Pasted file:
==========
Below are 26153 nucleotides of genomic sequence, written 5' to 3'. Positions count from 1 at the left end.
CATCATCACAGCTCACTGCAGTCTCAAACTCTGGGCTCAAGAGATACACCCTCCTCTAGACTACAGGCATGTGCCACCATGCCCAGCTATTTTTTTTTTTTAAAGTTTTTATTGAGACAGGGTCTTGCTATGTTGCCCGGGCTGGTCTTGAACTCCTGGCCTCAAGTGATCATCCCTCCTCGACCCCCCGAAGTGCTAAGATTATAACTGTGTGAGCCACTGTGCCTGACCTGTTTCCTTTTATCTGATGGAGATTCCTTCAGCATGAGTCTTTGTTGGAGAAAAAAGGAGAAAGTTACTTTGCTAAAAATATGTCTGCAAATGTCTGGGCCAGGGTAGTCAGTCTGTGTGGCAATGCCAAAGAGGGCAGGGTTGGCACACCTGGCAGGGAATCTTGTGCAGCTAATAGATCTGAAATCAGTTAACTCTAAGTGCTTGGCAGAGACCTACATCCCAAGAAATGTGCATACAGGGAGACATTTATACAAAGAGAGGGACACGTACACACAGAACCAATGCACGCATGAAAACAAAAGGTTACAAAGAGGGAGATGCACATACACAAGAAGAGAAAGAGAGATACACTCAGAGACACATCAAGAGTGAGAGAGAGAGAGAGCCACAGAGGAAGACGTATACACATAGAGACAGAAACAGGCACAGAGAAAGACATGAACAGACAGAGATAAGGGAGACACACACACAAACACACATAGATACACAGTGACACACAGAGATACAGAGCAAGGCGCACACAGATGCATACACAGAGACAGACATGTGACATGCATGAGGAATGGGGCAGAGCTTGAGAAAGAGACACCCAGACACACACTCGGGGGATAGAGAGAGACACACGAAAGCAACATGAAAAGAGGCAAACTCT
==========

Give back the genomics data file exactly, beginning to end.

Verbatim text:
Below are 26153 nucleotides of genomic sequence, written 5' to 3'. Positions count from 1 at the left end.
CATCATCACAGCTCACTGCAGTCTCAAACTCTGGGCTCAAGAGATACACCCTCCTCTAGACTACAGGCATGTGCCACCATGCCCAGCTATTTTTTTTTTTTAAAGTTTTTATTGAGACAGGGTCTTGCTATGTTGCCCGGGCTGGTCTTGAACTCCTGGCCTCAAGTGATCATCCCTCCTCGACCCCCCGAAGTGCTAAGATTATAACTGTGTGAGCCACTGTGCCTGACCTGTTTCCTTTTATCTGATGGAGATTCCTTCAGCATGAGTCTTTGTTGGAGAAAAAAGGAGAAAGTTACTTTGCTAAAAATATGTCTGCAAATGTCTGGGCCAGGGTAGTCAGTCTGTGTGGCAATGCCAAAGAGGGCAGGGTTGGCACACCTGGCAGGGAATCTTGTGCAGCTAATAGATCTGAAATCAGTTAACTCTAAGTGCTTGGCAGAGACCTACATCCCAAGAAATGTGCATACAGGGAGACATTTATACAAAGAGAGGGACACGTACACACAGAACCAATGCACGCATGAAAACAAAAGGTTACAAAGAGGGAGATGCACATACACAAGAAGAGAAAGAGAGATACACTCAGAGACACATCAAGAGTGAGAGAGAGAGAGAGCCACAGAGGAAGACGTATACACATAGAGACAGAAACAGGCACAGAGAAAGACATGAACAGACAGAGATAAGGGAGACACACACACAAACACACATAGATACACAGTGACACACAGAGATACAGAGCAAGGCGCACACAGATGCATACACAGAGACAGACATGTGACATGCATGAGGAATGGGGCAGAGCTTGAGAAAGAGACACCCAGACACACACTCGGGGGATAGAGAGAGACACACGAAAGCAACATGAAAAGAGGCAAACTCT